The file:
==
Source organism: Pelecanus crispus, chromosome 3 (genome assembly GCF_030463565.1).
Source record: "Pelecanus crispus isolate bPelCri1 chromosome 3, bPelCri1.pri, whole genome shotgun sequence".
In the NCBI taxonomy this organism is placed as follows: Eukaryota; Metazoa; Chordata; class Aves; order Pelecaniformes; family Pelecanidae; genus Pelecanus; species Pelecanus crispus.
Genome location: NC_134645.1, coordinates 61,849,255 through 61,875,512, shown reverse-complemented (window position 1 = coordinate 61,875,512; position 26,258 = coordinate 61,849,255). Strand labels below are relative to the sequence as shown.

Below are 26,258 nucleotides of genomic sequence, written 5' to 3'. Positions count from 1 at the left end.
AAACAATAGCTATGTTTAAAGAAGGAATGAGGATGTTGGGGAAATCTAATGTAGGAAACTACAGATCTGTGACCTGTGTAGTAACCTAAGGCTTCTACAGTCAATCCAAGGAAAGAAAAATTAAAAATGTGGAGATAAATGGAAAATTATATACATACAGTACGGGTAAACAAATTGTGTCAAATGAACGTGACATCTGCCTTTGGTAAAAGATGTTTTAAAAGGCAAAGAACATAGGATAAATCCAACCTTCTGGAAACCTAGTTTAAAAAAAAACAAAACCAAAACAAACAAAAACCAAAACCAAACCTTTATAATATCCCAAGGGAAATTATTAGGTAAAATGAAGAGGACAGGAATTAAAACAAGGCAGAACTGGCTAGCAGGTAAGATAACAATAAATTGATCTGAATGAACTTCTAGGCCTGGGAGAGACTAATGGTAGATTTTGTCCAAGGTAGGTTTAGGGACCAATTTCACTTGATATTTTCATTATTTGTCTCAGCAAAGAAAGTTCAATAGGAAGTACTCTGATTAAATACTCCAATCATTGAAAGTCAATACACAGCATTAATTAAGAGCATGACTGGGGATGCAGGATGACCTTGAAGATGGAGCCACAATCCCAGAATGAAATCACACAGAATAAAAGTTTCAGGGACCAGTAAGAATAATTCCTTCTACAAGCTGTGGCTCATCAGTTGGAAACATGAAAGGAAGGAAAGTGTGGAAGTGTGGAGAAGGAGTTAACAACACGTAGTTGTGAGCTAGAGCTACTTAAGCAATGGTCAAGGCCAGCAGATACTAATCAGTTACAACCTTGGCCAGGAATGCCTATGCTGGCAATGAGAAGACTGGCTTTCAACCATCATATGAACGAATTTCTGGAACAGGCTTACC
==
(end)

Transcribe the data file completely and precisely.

Source organism: Pelecanus crispus, chromosome 3 (genome assembly GCF_030463565.1).
Source record: "Pelecanus crispus isolate bPelCri1 chromosome 3, bPelCri1.pri, whole genome shotgun sequence".
In the NCBI taxonomy this organism is placed as follows: Eukaryota; Metazoa; Chordata; class Aves; order Pelecaniformes; family Pelecanidae; genus Pelecanus; species Pelecanus crispus.
Genome location: NC_134645.1, coordinates 61,849,255 through 61,875,512, shown reverse-complemented (window position 1 = coordinate 61,875,512; position 26,258 = coordinate 61,849,255). Strand labels below are relative to the sequence as shown.

Below are 26,258 nucleotides of genomic sequence, written 5' to 3'. Positions count from 1 at the left end.
AAACAATAGCTATGTTTAAAGAAGGAATGAGGATGTTGGGGAAATCTAATGTAGGAAACTACAGATCTGTGACCTGTGTAGTAACCTAAGGCTTCTACAGTCAATCCAAGGAAAGAAAAATTAAAAATGTGGAGATAAATGGAAAATTATATACATACAGTACGGGTAAACAAATTGTGTCAAATGAACGTGACATCTGCCTTTGGTAAAAGATGTTTTAAAAGGCAAAGAACATAGGATAAATCCAACCTTCTGGAAACCTAGTTTAAAAAAAAACAAAACCAAAACAAACAAAAACCAAAACCAAACCTTTATAATATCCCAAGGGAAATTATTAGGTAAAATGAAGAGGACAGGAATTAAAACAAGGCAGAACTGGCTAGCAGGTAAGATAACAATAAATTGATCTGAATGAACTTCTAGGCCTGGGAGAGACTAATGGTAGATTTTGTCCAAGGTAGGTTTAGGGACCAATTTCACTTGATATTTTCATTATTTGTCTCAGCAAAGAAAGTTCAATAGGAAGTACTCTGATTAAATACTCCAATCATTGAAAGTCAATACACAGCATTAATTAAGAGCATGACTGGGGATGCAGGATGACCTTGAAGATGGAGCCACAATCCCAGAATGAAATCACACAGAATAAAAGTTTCAGGGACCAGTAAGAATAATTCCTTCTACAAGCTGTGGCTCATCAGTTGGAAACATGAAAGGAAGGAAAGTGTGGAAGTGTGGAGAAGGAGTTAACAACACGTAGTTGTGAGCTAGAGCTACTTAAGCAATGGTCAAGGCCAGCAGATACTAATCAGTTACAACCTTGGCCAGGAATGCCTATGCTGGCAATGAGAAGACTGGCTTTCAACCATCATATGAACGAATTTCTGGAACAGGCTTACC